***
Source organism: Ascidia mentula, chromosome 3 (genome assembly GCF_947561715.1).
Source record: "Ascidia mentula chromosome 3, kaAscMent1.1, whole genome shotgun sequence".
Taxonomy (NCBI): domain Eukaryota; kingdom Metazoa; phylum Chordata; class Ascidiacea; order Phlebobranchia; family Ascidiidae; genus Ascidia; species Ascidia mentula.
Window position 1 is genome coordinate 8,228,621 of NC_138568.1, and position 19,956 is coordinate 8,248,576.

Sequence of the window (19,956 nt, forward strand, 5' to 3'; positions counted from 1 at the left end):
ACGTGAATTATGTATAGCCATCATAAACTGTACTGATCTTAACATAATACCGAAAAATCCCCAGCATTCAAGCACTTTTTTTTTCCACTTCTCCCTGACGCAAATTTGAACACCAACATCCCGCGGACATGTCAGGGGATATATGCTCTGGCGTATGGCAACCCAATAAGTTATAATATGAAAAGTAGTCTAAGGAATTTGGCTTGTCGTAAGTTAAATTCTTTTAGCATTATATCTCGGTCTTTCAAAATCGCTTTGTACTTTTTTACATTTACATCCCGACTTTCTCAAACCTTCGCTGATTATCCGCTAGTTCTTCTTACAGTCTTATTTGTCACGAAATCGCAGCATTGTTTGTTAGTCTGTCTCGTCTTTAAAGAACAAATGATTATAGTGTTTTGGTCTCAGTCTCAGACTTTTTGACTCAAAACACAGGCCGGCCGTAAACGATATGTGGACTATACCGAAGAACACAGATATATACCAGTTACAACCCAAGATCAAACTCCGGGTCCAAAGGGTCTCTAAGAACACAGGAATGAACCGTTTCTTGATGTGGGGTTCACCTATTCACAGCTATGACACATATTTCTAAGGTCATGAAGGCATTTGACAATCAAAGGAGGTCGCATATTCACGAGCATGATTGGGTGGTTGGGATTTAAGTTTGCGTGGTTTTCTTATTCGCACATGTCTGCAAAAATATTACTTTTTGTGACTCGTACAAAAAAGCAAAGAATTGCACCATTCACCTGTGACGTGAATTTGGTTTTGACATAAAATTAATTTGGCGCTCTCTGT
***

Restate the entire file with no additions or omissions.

Source organism: Ascidia mentula, chromosome 3 (genome assembly GCF_947561715.1).
Source record: "Ascidia mentula chromosome 3, kaAscMent1.1, whole genome shotgun sequence".
Taxonomy (NCBI): domain Eukaryota; kingdom Metazoa; phylum Chordata; class Ascidiacea; order Phlebobranchia; family Ascidiidae; genus Ascidia; species Ascidia mentula.
Window position 1 is genome coordinate 8,228,621 of NC_138568.1, and position 19,956 is coordinate 8,248,576.

Sequence of the window (19,956 nt, forward strand, 5' to 3'; positions counted from 1 at the left end):
ACGTGAATTATGTATAGCCATCATAAACTGTACTGATCTTAACATAATACCGAAAAATCCCCAGCATTCAAGCACTTTTTTTTTCCACTTCTCCCTGACGCAAATTTGAACACCAACATCCCGCGGACATGTCAGGGGATATATGCTCTGGCGTATGGCAACCCAATAAGTTATAATATGAAAAGTAGTCTAAGGAATTTGGCTTGTCGTAAGTTAAATTCTTTTAGCATTATATCTCGGTCTTTCAAAATCGCTTTGTACTTTTTTACATTTACATCCCGACTTTCTCAAACCTTCGCTGATTATCCGCTAGTTCTTCTTACAGTCTTATTTGTCACGAAATCGCAGCATTGTTTGTTAGTCTGTCTCGTCTTTAAAGAACAAATGATTATAGTGTTTTGGTCTCAGTCTCAGACTTTTTGACTCAAAACACAGGCCGGCCGTAAACGATATGTGGACTATACCGAAGAACACAGATATATACCAGTTACAACCCAAGATCAAACTCCGGGTCCAAAGGGTCTCTAAGAACACAGGAATGAACCGTTTCTTGATGTGGGGTTCACCTATTCACAGCTATGACACATATTTCTAAGGTCATGAAGGCATTTGACAATCAAAGGAGGTCGCATATTCACGAGCATGATTGGGTGGTTGGGATTTAAGTTTGCGTGGTTTTCTTATTCGCACATGTCTGCAAAAATATTACTTTTTGTGACTCGTACAAAAAAGCAAAGAATTGCACCATTCACCTGTGACGTGAATTTGGTTTTGACATAAAATTAATTTGGCGCTCTCTGT